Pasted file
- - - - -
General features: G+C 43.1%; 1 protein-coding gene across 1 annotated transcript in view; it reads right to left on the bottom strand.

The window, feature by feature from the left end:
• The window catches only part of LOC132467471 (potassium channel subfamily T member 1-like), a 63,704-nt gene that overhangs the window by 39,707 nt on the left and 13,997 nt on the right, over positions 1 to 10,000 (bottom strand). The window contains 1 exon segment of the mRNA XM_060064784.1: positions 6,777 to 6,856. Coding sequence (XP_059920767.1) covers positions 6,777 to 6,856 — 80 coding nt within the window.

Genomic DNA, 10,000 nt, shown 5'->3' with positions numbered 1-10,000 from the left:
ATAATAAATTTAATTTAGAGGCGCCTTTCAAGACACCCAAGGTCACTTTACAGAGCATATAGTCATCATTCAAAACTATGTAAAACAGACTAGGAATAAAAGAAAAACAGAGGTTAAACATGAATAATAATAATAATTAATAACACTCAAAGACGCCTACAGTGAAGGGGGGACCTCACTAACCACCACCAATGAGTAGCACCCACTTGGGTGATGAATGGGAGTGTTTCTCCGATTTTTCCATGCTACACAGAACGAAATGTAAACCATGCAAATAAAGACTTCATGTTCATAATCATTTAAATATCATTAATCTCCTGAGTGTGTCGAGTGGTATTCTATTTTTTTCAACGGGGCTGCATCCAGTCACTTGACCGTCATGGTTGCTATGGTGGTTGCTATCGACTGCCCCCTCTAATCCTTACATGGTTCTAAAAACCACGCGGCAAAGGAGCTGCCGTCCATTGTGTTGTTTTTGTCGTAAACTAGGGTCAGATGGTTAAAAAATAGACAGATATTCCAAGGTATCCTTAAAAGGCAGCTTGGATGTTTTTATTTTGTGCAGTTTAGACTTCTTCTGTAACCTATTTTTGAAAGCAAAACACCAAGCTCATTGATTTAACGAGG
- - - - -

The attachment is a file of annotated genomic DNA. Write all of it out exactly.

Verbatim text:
General features: G+C 43.1%; 1 protein-coding gene across 1 annotated transcript in view; it reads right to left on the bottom strand.

The window, feature by feature from the left end:
• The window catches only part of LOC132467471 (potassium channel subfamily T member 1-like), a 63,704-nt gene that overhangs the window by 39,707 nt on the left and 13,997 nt on the right, over positions 1 to 10,000 (bottom strand). The window contains 1 exon segment of the mRNA XM_060064784.1: positions 6,777 to 6,856. Coding sequence (XP_059920767.1) covers positions 6,777 to 6,856 — 80 coding nt within the window.

Genomic DNA, 10,000 nt, shown 5'->3' with positions numbered 1-10,000 from the left:
ATAATAAATTTAATTTAGAGGCGCCTTTCAAGACACCCAAGGTCACTTTACAGAGCATATAGTCATCATTCAAAACTATGTAAAACAGACTAGGAATAAAAGAAAAACAGAGGTTAAACATGAATAATAATAATAATTAATAACACTCAAAGACGCCTACAGTGAAGGGGGGACCTCACTAACCACCACCAATGAGTAGCACCCACTTGGGTGATGAATGGGAGTGTTTCTCCGATTTTTCCATGCTACACAGAACGAAATGTAAACCATGCAAATAAAGACTTCATGTTCATAATCATTTAAATATCATTAATCTCCTGAGTGTGTCGAGTGGTATTCTATTTTTTTCAACGGGGCTGCATCCAGTCACTTGACCGTCATGGTTGCTATGGTGGTTGCTATCGACTGCCCCCTCTAATCCTTACATGGTTCTAAAAACCACGCGGCAAAGGAGCTGCCGTCCATTGTGTTGTTTTTGTCGTAAACTAGGGTCAGATGGTTAAAAAATAGACAGATATTCCAAGGTATCCTTAAAAGGCAGCTTGGATGTTTTTATTTTGTGCAGTTTAGACTTCTTCTGTAACCTATTTTTGAAAGCAAAACACCAAGCTCATTGATTTAACGAGG